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Drive Electronics

Stepper Motor

The Lee Company’s Variable Volume Pumps are driven using a bipolar stepper motor. The stepper motor is a brushless DC electric motor characterized by the discrete number of steps in a rotation. This feature allows a motor to be held at a certain step without the need for any feedback, resulting in a very precisely controlled pump. Our pumps utilize two different styles of bipolar stepper motors; a Hybrid NEMA Type 17 and a “Stacked Can” ? 1.5" motor. The NEMA 17 is characterized by high torque and precision, whereas the stacked can motor offers a lower profile and lighter weight.

Stepper motors can be driven in a variety of ways, so it is important to consider the operating current and voltage requirements when selecting a motor controller. While a stepper motor is limited by a certain number of discrete steps per revolution, a microstepping enabled controller allows the motor to move only fractions of a step. A microstep is generally defined as splitting a step into multiple component parts. This is accomplished by very carefully controlling the current in each stepper motor phase, which can effectively produce multiple partial steps within a single step thereby increasing the dispense resolution.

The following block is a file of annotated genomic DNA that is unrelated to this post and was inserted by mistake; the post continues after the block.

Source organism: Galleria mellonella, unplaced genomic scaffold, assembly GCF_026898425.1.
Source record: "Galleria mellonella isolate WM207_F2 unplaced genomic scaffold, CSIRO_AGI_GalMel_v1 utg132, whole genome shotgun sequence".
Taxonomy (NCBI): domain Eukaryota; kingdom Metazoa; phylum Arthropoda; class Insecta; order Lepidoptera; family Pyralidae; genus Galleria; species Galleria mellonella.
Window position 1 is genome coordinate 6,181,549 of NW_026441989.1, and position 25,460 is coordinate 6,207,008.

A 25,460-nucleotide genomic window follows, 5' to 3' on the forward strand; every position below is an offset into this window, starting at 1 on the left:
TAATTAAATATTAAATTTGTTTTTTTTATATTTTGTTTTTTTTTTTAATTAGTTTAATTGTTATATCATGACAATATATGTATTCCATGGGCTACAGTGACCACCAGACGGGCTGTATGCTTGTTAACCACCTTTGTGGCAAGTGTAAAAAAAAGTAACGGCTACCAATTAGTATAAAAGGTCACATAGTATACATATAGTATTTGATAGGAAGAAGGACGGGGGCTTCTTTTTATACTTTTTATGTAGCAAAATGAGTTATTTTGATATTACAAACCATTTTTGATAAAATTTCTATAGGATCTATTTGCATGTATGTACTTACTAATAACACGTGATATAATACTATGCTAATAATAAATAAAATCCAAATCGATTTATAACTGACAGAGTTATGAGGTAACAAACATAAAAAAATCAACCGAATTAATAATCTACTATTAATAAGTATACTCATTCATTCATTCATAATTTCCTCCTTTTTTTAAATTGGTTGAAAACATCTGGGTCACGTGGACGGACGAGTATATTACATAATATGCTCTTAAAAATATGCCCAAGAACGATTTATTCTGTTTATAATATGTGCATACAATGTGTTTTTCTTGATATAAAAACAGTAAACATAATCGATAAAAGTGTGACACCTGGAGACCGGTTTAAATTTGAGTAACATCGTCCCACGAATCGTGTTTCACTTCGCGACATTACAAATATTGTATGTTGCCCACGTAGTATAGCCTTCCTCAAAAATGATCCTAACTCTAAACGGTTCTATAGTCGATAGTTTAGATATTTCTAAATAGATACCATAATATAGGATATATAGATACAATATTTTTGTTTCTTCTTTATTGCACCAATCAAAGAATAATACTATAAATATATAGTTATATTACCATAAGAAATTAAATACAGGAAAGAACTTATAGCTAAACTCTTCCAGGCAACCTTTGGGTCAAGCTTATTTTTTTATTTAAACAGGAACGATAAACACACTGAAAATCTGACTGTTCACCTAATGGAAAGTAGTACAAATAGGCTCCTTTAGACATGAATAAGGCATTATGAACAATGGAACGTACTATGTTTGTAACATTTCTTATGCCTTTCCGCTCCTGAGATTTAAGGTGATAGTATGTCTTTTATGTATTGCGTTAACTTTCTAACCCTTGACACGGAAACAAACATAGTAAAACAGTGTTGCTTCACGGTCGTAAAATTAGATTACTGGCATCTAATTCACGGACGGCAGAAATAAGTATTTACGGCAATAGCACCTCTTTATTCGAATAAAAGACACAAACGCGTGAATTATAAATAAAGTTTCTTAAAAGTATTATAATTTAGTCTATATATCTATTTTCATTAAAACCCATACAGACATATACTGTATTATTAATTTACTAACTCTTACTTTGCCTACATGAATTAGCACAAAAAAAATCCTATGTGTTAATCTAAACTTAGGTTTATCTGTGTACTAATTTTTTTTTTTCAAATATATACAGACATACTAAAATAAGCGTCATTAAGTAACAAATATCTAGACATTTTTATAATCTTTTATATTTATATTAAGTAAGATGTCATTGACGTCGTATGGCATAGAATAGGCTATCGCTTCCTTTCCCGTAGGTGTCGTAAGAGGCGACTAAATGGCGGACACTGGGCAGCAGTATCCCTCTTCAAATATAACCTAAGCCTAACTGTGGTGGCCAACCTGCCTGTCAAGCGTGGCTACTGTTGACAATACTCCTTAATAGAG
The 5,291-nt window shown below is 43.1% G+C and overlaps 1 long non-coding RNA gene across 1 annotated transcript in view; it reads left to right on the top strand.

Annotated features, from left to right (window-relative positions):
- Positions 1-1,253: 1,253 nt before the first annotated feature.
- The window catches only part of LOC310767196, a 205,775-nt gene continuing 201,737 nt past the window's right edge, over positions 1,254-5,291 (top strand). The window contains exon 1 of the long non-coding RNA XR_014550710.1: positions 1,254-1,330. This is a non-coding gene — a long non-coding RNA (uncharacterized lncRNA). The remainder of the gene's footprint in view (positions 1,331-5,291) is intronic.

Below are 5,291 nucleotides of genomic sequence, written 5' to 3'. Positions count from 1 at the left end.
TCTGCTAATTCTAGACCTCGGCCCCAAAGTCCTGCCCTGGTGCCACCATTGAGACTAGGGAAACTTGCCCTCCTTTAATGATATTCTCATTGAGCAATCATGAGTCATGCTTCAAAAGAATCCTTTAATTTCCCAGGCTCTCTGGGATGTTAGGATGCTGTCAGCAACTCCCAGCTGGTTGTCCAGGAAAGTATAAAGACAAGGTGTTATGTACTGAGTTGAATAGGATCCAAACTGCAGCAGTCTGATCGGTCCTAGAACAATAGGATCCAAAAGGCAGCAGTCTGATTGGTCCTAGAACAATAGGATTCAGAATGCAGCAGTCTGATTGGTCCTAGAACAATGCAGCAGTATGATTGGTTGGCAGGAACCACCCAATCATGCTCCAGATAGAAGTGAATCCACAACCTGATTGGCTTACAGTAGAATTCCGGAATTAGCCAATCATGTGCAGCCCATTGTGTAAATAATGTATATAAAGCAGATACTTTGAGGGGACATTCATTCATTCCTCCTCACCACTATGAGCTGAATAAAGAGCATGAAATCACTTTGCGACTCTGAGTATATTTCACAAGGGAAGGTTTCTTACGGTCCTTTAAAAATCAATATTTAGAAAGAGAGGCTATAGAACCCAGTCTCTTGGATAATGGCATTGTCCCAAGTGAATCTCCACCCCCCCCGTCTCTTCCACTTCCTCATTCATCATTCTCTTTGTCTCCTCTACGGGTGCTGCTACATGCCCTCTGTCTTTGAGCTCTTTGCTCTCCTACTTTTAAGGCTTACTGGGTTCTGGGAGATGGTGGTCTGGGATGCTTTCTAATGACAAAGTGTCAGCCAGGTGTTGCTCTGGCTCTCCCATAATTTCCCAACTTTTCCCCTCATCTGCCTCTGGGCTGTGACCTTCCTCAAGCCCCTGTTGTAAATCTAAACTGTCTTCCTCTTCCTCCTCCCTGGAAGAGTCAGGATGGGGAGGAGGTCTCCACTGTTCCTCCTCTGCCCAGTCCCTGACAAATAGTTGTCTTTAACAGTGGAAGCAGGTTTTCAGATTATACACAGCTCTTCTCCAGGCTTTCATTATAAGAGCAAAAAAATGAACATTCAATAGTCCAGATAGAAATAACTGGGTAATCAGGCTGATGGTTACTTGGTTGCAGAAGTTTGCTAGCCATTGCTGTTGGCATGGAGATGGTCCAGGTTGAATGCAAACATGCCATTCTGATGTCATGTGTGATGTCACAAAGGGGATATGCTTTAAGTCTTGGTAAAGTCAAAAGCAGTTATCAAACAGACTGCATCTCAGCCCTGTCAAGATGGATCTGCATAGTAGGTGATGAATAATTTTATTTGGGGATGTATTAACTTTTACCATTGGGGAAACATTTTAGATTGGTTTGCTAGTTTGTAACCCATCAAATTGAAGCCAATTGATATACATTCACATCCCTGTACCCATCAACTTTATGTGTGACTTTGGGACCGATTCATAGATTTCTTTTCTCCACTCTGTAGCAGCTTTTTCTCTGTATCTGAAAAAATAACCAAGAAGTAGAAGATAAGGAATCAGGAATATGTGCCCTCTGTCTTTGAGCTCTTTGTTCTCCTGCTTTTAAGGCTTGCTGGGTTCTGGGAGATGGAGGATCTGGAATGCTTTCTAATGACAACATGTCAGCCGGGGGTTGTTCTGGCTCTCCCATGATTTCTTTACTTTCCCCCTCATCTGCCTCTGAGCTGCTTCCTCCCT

The trade-off to microstepping is that the increments typically decrease by a power of two (e.x. 1/2, 1/4, 1/8, etc.), because dividing a step into smaller parts requires both phases to be energized at once (at different levels). This results in a reduction of the output torque which may limit the discharge pressure of the pump. In practical applications, a maximum of 1/16 microsteps per step should be implemented, but the allowable microstep increment is determined by the stepper motor controller.

Home Sensor / End of Stroke Sensor

Most Lee Variable Volume Pumps include a home sensor, also known as an end of stroke sensor, which is used to indicate when the pump has reached a full dispense position (piston is fully extended). The home sensor is an optical-electrical device which relies on an LED emitter (in the infrared spectrum), and a sensor. Placed within a line of sight of one another, once that line of sight is broken the sensor switches from a HIGH to a LOW state.

To interface with the home sensor, the controller requires an input as well as an output to power the components. Because the home sensor emitter is an LED, which is a current-driven device, an integrated resistor is included to limit current. Some stepper controllers include an integrated resistor which may need to be removed or modified to function properly. The Lee Company has the capability to provide a pump design with the resistor modified or removed if necessary.


Some Lee Variable Volume Pumps include an encoder, which is an optical electronic device that provides a pulse output as the motor rotates. The encoder output is not intended as an indication of fluid dispense, but rather as verification that the stepper motor has completed the requested number of steps. The standard encoder used on our variable volume pumps is 200 steps per revolution, but encoders with 400 steps per revolution can be supplied as a custom design.